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New York City
June 2002

Do You Want To Own a Bookstore?
By Tom Kertes

"[To operate a bookstore] you must love reading books...and you must enjoy talking about books to other people," says Harris Healy III, the President of Logos, a pleasantly relaxing bookstore on a shady York Avenue block on Manhattan's Upper East Side. Logos, like its owner, dares to be different.

"I'm kind of an American expatriate living in America," Healy says. "What I mean is, I live kind of an overseas existence right here in New York. At least once a week I see a French movie. And, on television, I find myself drawn much more to the British shows than to the rote Hollywood product."

Yet, Healy is profoundly steeped in American culture as well. He has to be. He says, "in order to be successful book-store manager, you must keep up with what interests people, and be curious about - and really interested in - what they want." At the same time, Healy feels that his responsibility goes beyond that.

"You also have to do your best to educate, to get people beyond the hype," he said. "Running a bookstore you really have a chance to impact on peoples' tastes, to get them to read books of quality that may be different, that might be outside of the ordinary group of extremely popular books everyone wants to read at certain times."

Healy has that chance because Logos is a medium sized neighborhood bookstore that is surviving in an age when huge conglomerates are nearly taking over the bookselling-market.

Although Healy was interested in the business of books and publishing since his school days, he began his job at Logos almost by accident.

"I was Director of Marketing of the Brooklyn Opera Society," he says. "And when, in the mid 1980s, the owner decided that there was no real future for a small non-profit opera company in Brooklyn, I applied for a part-time salesclerk job at Logos."

Healy enjoyed doing sales and interacting with the customers so much that, moving up on the corporate ladder with the speed of lightning, he became manager by 1990, and President and principal shareholder in 1991. "It satisfied my need to serve, to widen peoples' horizons," he says. "I wanted to expose people to a different type of literature. I wanted to show them that it's okay to be yourself, to dare to be different, to avoid the hype."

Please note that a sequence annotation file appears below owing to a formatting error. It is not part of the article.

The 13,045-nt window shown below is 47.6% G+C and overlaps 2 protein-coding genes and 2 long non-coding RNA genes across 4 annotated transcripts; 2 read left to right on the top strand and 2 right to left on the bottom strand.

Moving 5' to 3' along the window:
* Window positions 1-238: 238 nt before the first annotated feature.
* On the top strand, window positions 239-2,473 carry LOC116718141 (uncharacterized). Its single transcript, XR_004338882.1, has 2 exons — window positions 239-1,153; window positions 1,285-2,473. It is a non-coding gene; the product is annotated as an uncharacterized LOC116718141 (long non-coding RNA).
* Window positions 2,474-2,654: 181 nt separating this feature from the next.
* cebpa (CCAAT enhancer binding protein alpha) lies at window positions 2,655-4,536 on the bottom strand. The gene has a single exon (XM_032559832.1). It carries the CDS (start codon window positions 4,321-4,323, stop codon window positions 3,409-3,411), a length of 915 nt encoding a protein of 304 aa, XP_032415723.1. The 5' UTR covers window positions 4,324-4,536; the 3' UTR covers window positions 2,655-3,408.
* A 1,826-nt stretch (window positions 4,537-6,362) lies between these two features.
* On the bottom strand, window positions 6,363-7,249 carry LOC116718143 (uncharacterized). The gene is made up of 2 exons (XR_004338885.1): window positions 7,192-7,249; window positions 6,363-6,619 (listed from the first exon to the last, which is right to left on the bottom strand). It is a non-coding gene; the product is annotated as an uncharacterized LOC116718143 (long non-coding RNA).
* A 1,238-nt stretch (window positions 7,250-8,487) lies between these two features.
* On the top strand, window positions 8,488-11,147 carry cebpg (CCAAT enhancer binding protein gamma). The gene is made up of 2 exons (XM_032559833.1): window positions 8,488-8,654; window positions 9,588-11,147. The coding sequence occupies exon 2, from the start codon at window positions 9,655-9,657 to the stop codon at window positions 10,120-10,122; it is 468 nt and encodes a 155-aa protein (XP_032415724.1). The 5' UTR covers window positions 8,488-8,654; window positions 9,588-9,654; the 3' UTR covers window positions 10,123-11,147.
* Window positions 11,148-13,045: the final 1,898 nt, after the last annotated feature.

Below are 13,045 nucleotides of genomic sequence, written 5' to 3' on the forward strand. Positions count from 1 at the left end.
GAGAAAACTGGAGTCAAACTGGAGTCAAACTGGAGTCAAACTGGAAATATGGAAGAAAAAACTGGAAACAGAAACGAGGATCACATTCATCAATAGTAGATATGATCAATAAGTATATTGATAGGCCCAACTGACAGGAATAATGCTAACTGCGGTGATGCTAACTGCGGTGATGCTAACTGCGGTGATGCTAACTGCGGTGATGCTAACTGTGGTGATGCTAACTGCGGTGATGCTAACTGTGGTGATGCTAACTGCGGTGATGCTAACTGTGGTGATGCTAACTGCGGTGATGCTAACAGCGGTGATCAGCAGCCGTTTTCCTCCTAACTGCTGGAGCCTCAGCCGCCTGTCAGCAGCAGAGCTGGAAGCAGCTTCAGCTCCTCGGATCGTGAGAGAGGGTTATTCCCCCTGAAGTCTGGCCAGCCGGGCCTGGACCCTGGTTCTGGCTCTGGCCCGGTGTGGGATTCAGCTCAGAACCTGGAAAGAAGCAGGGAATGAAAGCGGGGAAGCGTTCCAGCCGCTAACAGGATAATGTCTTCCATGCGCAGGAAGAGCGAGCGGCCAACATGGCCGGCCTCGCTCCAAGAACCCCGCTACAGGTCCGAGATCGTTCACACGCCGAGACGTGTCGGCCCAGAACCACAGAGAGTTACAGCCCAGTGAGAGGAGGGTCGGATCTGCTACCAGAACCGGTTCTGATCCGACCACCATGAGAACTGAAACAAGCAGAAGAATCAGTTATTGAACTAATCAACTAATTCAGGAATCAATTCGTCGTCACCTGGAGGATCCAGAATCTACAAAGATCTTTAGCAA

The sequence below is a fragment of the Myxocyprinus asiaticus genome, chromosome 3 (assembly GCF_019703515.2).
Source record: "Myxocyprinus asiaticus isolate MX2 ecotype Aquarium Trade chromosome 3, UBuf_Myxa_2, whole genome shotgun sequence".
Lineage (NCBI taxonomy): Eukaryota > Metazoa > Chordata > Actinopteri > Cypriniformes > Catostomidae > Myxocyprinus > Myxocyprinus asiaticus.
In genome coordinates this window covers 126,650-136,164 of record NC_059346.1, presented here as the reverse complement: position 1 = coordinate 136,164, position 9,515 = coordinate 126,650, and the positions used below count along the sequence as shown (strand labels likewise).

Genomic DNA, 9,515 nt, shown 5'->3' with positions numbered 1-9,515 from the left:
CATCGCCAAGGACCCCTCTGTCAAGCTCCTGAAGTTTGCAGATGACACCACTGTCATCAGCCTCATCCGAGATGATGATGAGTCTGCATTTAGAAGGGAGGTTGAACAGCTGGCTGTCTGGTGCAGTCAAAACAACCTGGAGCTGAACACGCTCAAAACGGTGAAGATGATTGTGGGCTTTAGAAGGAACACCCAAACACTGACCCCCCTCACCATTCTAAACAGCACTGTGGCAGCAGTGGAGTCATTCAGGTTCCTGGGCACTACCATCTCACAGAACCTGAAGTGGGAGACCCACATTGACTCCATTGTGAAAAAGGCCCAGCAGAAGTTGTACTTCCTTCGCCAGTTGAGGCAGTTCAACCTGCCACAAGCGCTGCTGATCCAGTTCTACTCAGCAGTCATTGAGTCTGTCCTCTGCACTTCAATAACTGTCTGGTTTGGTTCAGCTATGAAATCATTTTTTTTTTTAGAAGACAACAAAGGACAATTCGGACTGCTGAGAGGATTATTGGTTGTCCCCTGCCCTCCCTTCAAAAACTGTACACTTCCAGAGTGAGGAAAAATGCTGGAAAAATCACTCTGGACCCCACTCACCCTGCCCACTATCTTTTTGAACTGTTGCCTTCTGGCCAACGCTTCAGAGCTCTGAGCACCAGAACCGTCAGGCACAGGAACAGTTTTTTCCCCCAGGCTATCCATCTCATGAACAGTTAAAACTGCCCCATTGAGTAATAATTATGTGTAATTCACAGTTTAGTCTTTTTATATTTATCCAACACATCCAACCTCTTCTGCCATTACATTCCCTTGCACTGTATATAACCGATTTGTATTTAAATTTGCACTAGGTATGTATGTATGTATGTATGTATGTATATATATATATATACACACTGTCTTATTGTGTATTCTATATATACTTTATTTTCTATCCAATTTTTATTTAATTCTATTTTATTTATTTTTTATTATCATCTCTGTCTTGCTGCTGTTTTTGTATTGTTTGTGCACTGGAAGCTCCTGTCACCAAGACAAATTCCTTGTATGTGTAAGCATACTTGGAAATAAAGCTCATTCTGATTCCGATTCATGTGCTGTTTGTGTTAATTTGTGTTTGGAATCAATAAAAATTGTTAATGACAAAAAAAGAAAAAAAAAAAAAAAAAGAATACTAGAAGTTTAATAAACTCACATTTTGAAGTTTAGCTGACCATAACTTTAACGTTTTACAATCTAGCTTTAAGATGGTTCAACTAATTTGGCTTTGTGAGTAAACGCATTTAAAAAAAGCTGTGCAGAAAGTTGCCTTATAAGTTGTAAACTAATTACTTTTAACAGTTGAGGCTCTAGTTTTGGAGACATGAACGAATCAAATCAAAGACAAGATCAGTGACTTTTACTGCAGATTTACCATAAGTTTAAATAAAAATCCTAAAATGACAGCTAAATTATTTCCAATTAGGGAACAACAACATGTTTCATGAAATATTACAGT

Originally, Healy wanted to serve in the ministry. He attended elementary school in New York and France and studied history and romance languages at Hamilton College in upstate New York. After graduating from Hamilton he attended the Drew Theological School in Madison New Jersey "for both spiritual reasons and for a basic conversion to the Christian thought," he says. After changing life-course, he now has Logos specialize in religious literature and books.

"Of course, we serve the general market as well," says Healy. "And our other specialty, children's books, recognizes the foremost need of the neighborhood."

Indeed, Logos, which in Greek means "The Word," does much to be a signal part of the community, using its picturesque back garden to host everything from community meetings, to summer parties, to theater and comedy performances, to staged readings by well-known authors.

"We also have a monthly book club-we call it the Kill-Your-TV Reading Club ˝that people really seem to enjoy," says Healy. "Probably because it's very democratic both in its choice of books and in participation."

And, what is his advice to prospective young bookstore owners? "Love books," Healy smiles. "Enjoy talking to people. Learn to really listen. Then learn the business side. Be aware of what's going on in the culture. Yet know how to separate real value from hype."

"And don't ever think that this will be a profession where you can relax, sit, and read books during business hours," concludes Healy. "If anywhere, you'll be doing your reading at home. Running a bookstore is more than a fulltime job."#

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